Why I Fired My Bank

Recently, after doing business with a large, well-known financial institution for several years, I decided to end our relationship.  One of us wasn’t living up to the others expectations.  So, after ten years of banking at the same place I decided to move my accounts elsewhere.  To fully understand my decision, I need to give you a little background.

When I finally got my financial act together while working overseas I made some big moves that allowed me to enjoy much of the life I’m living today.  I paid off over 50k in debt, saved and invested in dividend paying stocks, cashed out those stocks and bought my home (with cash) and then took a year off to enjoy the process of fixing up my first foreclosure purchase.  I was even able to use the financial security I had created for myself to start a small business that I have been working on over the past six months and the reason you haven’t seen much of me here.  All of this was achieved without the use of credit and it was a deliberate decision.  For the past five years I’ve had no credit history of any kind expect the negative one I had built before my personal finance reinvention.  You could say I had an aversion to debt, and I was happy to handle my financial affairs on a cash basis.  However, with the starting of my small business and the desire to make another real estate purchase in 2015 I realized that credit could help me achieve these goals more efficiently.  Credit was now viewed as a means to help me continue further down my path of producer-oriented vs. consumer-oriented.  And that was the main realization the I had concerning my aversion to credit; the old me looked at credit as a way to consume more than I could afford, to fund a lifestyle at the expense of my future self and led me to the financial pitfall  I found myself in five years ago.  The new me sees credit as a means to furthering my business and real estate ventures.  There is a world of difference between these views.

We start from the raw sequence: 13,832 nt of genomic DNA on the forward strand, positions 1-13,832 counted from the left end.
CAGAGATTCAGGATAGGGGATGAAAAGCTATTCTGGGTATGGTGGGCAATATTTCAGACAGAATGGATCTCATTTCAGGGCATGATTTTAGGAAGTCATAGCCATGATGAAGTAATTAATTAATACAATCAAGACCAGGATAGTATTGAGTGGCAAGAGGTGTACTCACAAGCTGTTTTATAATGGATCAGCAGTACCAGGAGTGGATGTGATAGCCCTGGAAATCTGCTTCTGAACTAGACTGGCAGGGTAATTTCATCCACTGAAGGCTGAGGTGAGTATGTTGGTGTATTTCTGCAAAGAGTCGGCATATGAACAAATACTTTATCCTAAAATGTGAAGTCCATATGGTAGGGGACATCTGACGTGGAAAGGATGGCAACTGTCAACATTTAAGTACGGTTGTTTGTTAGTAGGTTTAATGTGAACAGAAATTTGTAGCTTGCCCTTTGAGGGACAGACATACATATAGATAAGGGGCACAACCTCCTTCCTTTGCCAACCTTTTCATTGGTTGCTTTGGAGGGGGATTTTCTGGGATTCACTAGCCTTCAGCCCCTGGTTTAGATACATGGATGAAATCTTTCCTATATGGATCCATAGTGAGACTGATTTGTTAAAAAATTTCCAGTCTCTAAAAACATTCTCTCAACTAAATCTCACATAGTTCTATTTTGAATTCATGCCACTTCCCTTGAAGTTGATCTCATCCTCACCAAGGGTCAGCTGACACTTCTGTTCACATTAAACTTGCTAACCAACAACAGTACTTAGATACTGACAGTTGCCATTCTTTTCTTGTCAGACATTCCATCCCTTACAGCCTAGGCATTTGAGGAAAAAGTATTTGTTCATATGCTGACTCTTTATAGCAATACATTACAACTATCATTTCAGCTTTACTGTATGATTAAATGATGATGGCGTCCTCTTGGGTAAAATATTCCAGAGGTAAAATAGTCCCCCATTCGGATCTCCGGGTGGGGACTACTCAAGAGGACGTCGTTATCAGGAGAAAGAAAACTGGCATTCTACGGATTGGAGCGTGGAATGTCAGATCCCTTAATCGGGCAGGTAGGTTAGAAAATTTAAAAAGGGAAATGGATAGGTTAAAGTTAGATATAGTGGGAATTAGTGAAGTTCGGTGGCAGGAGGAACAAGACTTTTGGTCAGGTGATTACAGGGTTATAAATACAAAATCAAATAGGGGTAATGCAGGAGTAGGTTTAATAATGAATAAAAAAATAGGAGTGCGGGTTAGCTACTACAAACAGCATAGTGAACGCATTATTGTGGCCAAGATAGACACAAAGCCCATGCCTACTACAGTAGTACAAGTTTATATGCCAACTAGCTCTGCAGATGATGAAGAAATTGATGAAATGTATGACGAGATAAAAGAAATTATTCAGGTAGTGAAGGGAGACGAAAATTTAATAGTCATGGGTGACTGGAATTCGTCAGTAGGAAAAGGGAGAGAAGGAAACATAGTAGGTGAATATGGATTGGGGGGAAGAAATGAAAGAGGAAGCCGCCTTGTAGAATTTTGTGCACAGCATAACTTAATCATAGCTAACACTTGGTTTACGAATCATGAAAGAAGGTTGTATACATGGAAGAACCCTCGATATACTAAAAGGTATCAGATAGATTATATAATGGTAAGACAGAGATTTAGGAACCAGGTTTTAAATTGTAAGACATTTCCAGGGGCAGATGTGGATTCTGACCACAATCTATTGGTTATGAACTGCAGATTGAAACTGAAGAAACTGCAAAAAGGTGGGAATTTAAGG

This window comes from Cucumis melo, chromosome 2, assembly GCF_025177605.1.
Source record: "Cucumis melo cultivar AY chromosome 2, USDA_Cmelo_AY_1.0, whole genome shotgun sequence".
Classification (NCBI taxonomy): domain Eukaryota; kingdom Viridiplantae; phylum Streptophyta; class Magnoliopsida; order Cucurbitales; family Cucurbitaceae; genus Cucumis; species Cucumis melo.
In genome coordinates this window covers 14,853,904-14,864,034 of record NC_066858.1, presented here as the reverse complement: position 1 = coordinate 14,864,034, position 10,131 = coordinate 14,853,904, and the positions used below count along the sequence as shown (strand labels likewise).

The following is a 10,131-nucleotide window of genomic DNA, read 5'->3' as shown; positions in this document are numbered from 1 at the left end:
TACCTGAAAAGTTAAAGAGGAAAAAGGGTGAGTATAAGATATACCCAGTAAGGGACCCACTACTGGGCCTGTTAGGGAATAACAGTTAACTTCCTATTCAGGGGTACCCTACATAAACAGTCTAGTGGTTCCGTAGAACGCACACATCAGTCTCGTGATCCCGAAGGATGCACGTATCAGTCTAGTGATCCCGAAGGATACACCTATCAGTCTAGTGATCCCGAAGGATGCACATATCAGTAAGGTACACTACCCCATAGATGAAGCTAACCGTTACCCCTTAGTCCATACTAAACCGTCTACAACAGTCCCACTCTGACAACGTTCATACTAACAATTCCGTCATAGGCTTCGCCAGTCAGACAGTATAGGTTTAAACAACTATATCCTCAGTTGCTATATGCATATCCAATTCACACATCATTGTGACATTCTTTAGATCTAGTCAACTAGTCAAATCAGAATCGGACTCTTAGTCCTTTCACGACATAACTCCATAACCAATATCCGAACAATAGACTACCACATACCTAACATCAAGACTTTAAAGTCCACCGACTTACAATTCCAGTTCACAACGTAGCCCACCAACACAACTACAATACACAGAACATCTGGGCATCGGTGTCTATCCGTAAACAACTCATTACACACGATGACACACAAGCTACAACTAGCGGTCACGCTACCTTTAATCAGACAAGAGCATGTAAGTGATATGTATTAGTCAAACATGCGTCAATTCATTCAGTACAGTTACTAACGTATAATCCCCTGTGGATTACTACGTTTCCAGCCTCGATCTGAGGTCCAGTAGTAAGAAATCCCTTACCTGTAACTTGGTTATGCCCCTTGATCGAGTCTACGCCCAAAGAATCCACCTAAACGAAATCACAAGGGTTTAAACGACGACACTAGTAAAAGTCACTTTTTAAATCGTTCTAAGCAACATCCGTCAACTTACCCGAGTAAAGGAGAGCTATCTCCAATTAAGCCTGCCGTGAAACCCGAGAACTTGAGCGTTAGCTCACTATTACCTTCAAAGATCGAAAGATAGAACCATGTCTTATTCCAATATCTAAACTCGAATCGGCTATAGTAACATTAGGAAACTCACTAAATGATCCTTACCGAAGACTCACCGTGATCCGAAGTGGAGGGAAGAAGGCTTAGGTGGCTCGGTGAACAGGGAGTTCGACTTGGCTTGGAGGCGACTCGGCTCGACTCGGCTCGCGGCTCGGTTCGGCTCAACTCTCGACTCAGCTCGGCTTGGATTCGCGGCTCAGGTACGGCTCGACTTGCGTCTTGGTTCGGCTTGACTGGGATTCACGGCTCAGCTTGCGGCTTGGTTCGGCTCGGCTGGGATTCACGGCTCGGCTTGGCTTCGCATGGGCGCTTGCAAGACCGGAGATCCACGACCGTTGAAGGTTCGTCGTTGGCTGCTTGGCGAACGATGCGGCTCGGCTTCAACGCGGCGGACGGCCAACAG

So, when I approached my bank with my plans they matter-of-factly told me there was nothing they could do to help me. Really? Nothing!?  Honestly, this pissed me off!  I left and drove to three other banks, two of which were willing to help and one who was actually eager to help.  I decided to transfer my accounts to the one who was willing to help me.   Maybe I’m old school, but I still believe a bank should do the traditional work of banks, collect deposits and loan money.  All the other activity that some of the larger institutions become involved with benefits neither you nor me.  I feel better about being with a bank who focuses on the basics and where I’m not just a credit score and doing business with an organization that actually wants to meet its customers needs.  Perhaps bail out money has allowed some of these larger banks to forget basic business principles…